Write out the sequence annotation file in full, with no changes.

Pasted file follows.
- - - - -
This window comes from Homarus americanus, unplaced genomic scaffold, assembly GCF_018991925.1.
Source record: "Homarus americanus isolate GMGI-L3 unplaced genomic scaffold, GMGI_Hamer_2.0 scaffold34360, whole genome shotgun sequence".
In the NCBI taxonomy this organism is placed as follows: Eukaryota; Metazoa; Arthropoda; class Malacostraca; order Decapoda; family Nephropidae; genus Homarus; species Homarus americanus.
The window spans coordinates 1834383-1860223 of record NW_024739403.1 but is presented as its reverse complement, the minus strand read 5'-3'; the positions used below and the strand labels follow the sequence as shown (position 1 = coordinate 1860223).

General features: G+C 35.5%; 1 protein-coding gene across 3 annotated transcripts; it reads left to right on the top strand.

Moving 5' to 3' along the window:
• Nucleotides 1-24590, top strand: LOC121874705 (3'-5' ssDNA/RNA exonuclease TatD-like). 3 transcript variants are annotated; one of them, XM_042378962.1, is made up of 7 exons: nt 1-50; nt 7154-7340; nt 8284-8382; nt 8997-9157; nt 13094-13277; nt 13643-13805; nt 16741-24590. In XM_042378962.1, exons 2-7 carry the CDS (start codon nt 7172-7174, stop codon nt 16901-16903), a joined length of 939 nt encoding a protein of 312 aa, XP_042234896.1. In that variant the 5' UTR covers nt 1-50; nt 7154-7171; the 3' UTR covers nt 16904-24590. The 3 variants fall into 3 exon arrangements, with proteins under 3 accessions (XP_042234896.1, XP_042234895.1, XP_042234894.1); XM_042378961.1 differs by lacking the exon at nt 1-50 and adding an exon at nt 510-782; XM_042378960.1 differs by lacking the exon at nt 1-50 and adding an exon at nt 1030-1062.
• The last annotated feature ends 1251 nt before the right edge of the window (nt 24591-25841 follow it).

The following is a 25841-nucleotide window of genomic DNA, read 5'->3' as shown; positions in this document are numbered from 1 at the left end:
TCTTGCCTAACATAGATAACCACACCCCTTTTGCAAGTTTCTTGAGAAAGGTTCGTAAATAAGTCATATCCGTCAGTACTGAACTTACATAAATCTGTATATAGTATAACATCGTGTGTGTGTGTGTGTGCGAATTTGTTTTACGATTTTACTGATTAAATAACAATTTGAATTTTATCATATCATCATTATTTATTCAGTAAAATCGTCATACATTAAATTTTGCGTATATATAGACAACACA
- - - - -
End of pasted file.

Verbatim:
This window comes from Homarus americanus, unplaced genomic scaffold, assembly GCF_018991925.1.
Source record: "Homarus americanus isolate GMGI-L3 unplaced genomic scaffold, GMGI_Hamer_2.0 scaffold34360, whole genome shotgun sequence".
In the NCBI taxonomy this organism is placed as follows: Eukaryota; Metazoa; Arthropoda; class Malacostraca; order Decapoda; family Nephropidae; genus Homarus; species Homarus americanus.
The window spans coordinates 1834383-1860223 of record NW_024739403.1 but is presented as its reverse complement, the minus strand read 5'-3'; the positions used below and the strand labels follow the sequence as shown (position 1 = coordinate 1860223).

General features: G+C 35.5%; 1 protein-coding gene across 3 annotated transcripts; it reads left to right on the top strand.

Moving 5' to 3' along the window:
• Nucleotides 1-24590, top strand: LOC121874705 (3'-5' ssDNA/RNA exonuclease TatD-like). 3 transcript variants are annotated; one of them, XM_042378962.1, is made up of 7 exons: nt 1-50; nt 7154-7340; nt 8284-8382; nt 8997-9157; nt 13094-13277; nt 13643-13805; nt 16741-24590. In XM_042378962.1, exons 2-7 carry the CDS (start codon nt 7172-7174, stop codon nt 16901-16903), a joined length of 939 nt encoding a protein of 312 aa, XP_042234896.1. In that variant the 5' UTR covers nt 1-50; nt 7154-7171; the 3' UTR covers nt 16904-24590. The 3 variants fall into 3 exon arrangements, with proteins under 3 accessions (XP_042234896.1, XP_042234895.1, XP_042234894.1); XM_042378961.1 differs by lacking the exon at nt 1-50 and adding an exon at nt 510-782; XM_042378960.1 differs by lacking the exon at nt 1-50 and adding an exon at nt 1030-1062.
• The last annotated feature ends 1251 nt before the right edge of the window (nt 24591-25841 follow it).

The following is a 25841-nucleotide window of genomic DNA, read 5'->3' as shown; positions in this document are numbered from 1 at the left end:
TCTTGCCTAACATAGATAACCACACCCCTTTTGCAAGTTTCTTGAGAAAGGTTCGTAAATAAGTCATATCCGTCAGTACTGAACTTACATAAATCTGTATATAGTATAACATCGTGTGTGTGTGTGTGTGCGAATTTGTTTTACGATTTTACTGATTAAATAACAATTTGAATTTTATCATATCATCATTATTTATTCAGTAAAATCGTCATACATTAAATTTTGCGTATATATAGACAACACA